The Phil Files

Musings & messages on everyday worship, Jesus, and the stuff of life.

On the Water

with 2 comments

Yes, normally when I am on the water I am fishing or experiencing the pristine beauty of God’s creation. While I enjoy some times of solitude, I really enjoy being with family or friends when I’m floatin’ in a boat … or cruisin’ on a ship.

For the next few days, I’m going to be on the water. You will have to come back and see if you can guess where!

My excuse to be on the water?

Jesus likes fishermen. Jesus spent a lot of time around the water. Jesus used the intimidating power of wind and water to teach powerful lessons. And, Jesus loved being with His friends so much, He made into family. Sounds like the world I love to live in and the Lord I love who made it all to be a blessing.

See you on the seas!

The LORD does whatever pleases him,
in the heavens and on the earth,
in the seas and all their depths.

(Psalm 135:6)



Written by phil

June 29th, 2009 at 10:53 pm

Posted in

2 Responses to 'On the Water'

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  1. Christmas is a collection of pagan fastivels that the church tried to hijack and failed!! They therefore celebrate a pagan festival and surely if Jesus existed he would be repelled by that!!But what of Jesus himself?There is not one single mention of Jesus in the entire Roman record that is right not one!!! At the same time as he was supposed to have been around there were a number of Jews claiming to be the messiah all of whom are well recorded!!He was supposed to have been a huge problem to the Romans and produced wonderful miracles but still not one contemporary record?Even the bible mentions of him like all other references were not written until many years after his supposed death!!At best he was an amalgam of those others!!


    6 Dec 12 at 4:23 pm

  2. Johnny, I fear you have been reading some reckless pseudo-historians for the earliest mentions of Jesus are far sooner (within in a few years there were documented collections about him and proclamation of him by those documented and their testimony documented by historians with a few years) and much more well documented than many historical figures modern and late. This is the kind of thing like what you said is often stated publicly and taken for granted by TV experts and skeptics, but very few historians, true historians whether believers or non-believers, doubt or question the life or existence of Jesus in the first century. Most folks like to pass off things like what you said as fact — very common in our magazines this time of year, yet when taking time to check the facts, they are shocked by the evidence and the misrepresentation of what they have believed and repeated.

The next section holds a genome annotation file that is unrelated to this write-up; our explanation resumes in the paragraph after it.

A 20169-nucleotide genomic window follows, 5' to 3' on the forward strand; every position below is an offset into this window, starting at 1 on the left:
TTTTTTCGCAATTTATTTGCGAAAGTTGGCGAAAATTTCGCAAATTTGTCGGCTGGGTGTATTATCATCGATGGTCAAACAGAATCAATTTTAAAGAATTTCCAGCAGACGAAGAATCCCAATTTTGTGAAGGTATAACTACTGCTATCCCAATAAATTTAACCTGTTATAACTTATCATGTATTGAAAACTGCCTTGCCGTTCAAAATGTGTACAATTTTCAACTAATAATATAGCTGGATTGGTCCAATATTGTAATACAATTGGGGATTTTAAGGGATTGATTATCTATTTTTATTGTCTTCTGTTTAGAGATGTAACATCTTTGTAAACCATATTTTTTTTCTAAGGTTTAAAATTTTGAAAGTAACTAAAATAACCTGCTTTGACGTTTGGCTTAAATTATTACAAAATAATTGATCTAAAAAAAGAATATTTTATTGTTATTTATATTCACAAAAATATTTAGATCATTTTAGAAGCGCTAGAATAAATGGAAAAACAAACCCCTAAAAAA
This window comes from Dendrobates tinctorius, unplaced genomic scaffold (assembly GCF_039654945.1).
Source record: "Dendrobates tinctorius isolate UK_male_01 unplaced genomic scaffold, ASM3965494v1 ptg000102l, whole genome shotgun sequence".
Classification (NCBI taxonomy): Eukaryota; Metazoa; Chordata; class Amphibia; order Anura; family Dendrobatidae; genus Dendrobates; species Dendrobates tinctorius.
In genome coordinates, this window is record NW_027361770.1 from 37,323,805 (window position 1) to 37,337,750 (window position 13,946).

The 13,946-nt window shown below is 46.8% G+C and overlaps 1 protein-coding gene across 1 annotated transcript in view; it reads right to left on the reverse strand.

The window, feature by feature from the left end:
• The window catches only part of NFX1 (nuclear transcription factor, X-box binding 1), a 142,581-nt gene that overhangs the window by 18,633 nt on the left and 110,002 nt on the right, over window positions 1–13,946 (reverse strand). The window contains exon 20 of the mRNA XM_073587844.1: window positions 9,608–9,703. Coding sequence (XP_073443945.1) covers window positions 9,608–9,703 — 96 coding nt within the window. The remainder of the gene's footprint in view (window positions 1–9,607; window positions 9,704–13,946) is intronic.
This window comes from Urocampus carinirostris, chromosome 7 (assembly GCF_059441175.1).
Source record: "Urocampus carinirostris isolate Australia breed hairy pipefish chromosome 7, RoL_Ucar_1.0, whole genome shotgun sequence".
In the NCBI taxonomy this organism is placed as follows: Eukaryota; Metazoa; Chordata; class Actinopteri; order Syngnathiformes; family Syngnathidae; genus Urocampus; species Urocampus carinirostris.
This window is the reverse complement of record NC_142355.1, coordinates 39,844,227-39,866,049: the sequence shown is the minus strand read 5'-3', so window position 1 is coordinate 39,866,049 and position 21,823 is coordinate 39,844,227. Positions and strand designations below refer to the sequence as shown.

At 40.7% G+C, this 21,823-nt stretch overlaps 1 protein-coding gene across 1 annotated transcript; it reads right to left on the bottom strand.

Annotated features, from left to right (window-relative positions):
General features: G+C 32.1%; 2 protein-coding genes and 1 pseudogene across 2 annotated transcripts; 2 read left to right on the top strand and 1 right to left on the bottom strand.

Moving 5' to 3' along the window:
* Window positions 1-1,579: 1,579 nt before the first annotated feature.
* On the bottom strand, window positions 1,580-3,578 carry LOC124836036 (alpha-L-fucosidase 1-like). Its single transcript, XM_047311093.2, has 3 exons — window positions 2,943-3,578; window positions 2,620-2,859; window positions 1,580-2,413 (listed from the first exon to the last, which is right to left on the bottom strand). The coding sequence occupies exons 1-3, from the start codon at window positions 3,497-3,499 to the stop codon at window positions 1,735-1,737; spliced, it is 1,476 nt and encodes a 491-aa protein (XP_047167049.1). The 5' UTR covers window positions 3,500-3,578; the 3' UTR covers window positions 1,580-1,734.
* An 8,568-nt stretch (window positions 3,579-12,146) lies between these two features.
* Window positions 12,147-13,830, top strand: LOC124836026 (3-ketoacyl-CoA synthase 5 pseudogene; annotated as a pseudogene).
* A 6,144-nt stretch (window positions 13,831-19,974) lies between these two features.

For Jesus to be written about by few Roman historians, when the issue of Jesus was from backwater Galilee and concerned the Jews is not much of a surprise. The fact that he, and his followers would be mentioned by Roman historians within 2 decades of his death as being the source of the riots of in Rome in AD 49 is quite a surprise. Yet this documentation, in Roman history, shows 2 things: 1) Jesus Christ (called Chrestus) was known and believed in all over the empire less than 20 years after his death; and, 2) it was a big enough issue to cause major upheaval among Jews in the Roman Empire. For Christians to be blamed for the burning of Rome in 64 AD by Nero, only makes the point even more clearly. And this, my friend, is from a Roman historian Suetonias, along with others, as well much documentation by Josephesus, a Jewish historian, both of whom wrote in the first Century.

    The Catholic Church did bring the birth stories of Jesus in to be replacements for some of the celebrations we now celebrate as Christmas centuries after the birth of Christ. However, I know of no Christian scholar, conservative or liberal, that thinks Jesus was born in December. The dates of Jesus life are fairly established by historians based on a number of things, but he was probably born about 6 BC and died somewhere around 30 a.d. Few credible historians doubt the existence of his life, the date being what we would call the first century, and his reputation as a teacher and wonder worker. Whether one sees the movement as a superstitious cult or an authentic community of God is a matter of faith, not a matter of history.


    6 Dec 12 at 5:15 pm

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